We will want to use /* for our Path so we can create one rule to allow us to proxy all data destined to our External Web Farm FQDN to our Front End Server. Click Next to Continue.

We will want to enter our External Web Farm FQDN as our Public Name. Click Next to Continue.

We are now prompted to select a Web Listener. Because we haven’t created one, go ahead and select New. Name this Web Listener OCS External Web Farm. Click Next to Continue.
We will definitely want to require SSL secured connections with clients. Click Next to Continue.

Select External since we will allowing Internet Clients to use this listener in which the DNS will be pointing to the Selected IP Address for our External connection. To select the IP Address for our External connection, Click the Select IP Addresses button.

Select the IP Address that we will be using for our External NIC. The reason why it doesn’t show the IP Address for our 192.x.x.x address is because our 192.168.1.x network is selected as our Internal Network. You select your internal subnets when installing ISA. Click OK and then Next to Continue.

We must now choose our certificate for this listener. Choose Select Certificate and choose our Certificate. Click OK and then Next to Continue.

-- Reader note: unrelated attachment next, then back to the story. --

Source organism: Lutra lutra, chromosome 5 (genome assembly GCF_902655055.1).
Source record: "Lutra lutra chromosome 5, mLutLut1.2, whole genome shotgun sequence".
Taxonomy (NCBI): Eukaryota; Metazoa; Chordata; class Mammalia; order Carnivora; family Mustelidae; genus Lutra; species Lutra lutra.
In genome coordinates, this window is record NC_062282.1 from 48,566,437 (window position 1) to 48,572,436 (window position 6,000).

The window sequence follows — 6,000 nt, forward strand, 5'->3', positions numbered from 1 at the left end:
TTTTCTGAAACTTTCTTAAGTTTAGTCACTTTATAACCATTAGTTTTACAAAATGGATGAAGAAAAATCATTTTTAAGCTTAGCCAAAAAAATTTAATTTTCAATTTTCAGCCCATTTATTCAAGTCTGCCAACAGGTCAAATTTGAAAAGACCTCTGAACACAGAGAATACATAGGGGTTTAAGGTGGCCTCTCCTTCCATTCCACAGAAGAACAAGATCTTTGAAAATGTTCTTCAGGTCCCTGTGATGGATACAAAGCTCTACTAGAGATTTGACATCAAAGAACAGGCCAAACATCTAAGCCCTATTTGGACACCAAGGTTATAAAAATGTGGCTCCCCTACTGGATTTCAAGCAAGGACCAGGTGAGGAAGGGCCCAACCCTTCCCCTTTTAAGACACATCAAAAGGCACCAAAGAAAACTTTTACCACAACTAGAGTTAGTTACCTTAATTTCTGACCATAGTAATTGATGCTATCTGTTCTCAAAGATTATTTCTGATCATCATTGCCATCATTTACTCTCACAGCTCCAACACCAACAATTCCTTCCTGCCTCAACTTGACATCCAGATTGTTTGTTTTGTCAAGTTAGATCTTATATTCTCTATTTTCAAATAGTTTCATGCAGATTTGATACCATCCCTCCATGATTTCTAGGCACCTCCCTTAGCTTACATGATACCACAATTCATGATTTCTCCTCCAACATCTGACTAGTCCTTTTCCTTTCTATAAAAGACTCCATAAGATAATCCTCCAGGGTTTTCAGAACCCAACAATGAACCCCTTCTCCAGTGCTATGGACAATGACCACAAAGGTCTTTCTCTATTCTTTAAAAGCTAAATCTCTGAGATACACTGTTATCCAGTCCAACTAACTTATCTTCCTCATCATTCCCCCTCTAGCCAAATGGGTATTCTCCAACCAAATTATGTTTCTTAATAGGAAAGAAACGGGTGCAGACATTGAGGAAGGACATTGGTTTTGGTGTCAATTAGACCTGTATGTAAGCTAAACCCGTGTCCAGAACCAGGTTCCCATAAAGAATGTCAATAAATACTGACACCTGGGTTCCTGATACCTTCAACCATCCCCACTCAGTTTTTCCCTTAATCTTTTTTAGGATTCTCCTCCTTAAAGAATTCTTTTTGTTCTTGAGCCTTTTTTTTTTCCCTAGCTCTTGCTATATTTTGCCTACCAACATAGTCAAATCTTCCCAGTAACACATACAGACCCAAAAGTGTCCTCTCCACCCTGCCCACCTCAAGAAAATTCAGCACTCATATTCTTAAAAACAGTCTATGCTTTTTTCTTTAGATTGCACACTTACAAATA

No Authentication will be used. Click Next to Continue.

When back in the rule configuration, you will want to ensure that you select No Delegation, but client may authenticate directly. Click Next to Continue.

All the remaining options should be left at default. All you need to do now is configure a HOST (A) record on your external DNS solution so points to the IP Address of your ISA Server whether that is with a public IP Address directly on ISA or through a NAT’d Address.
The last modification we need to make is to go into the properties of our rule (not listener) and go to the From Tab. Remove Anywhere and add External. Click OK to Finish.

Note: Again, if IIS is still enabled on ISA, make sure you turn it off (uninstall) otherwise ISA will fail to proxy due to a port conflict between IIS and the Web Listener.

Well folks, that is all for Part 4 of this article. For Part 5, I will go through the installation and configuration of our Consolidated OCS 2007 Edge Server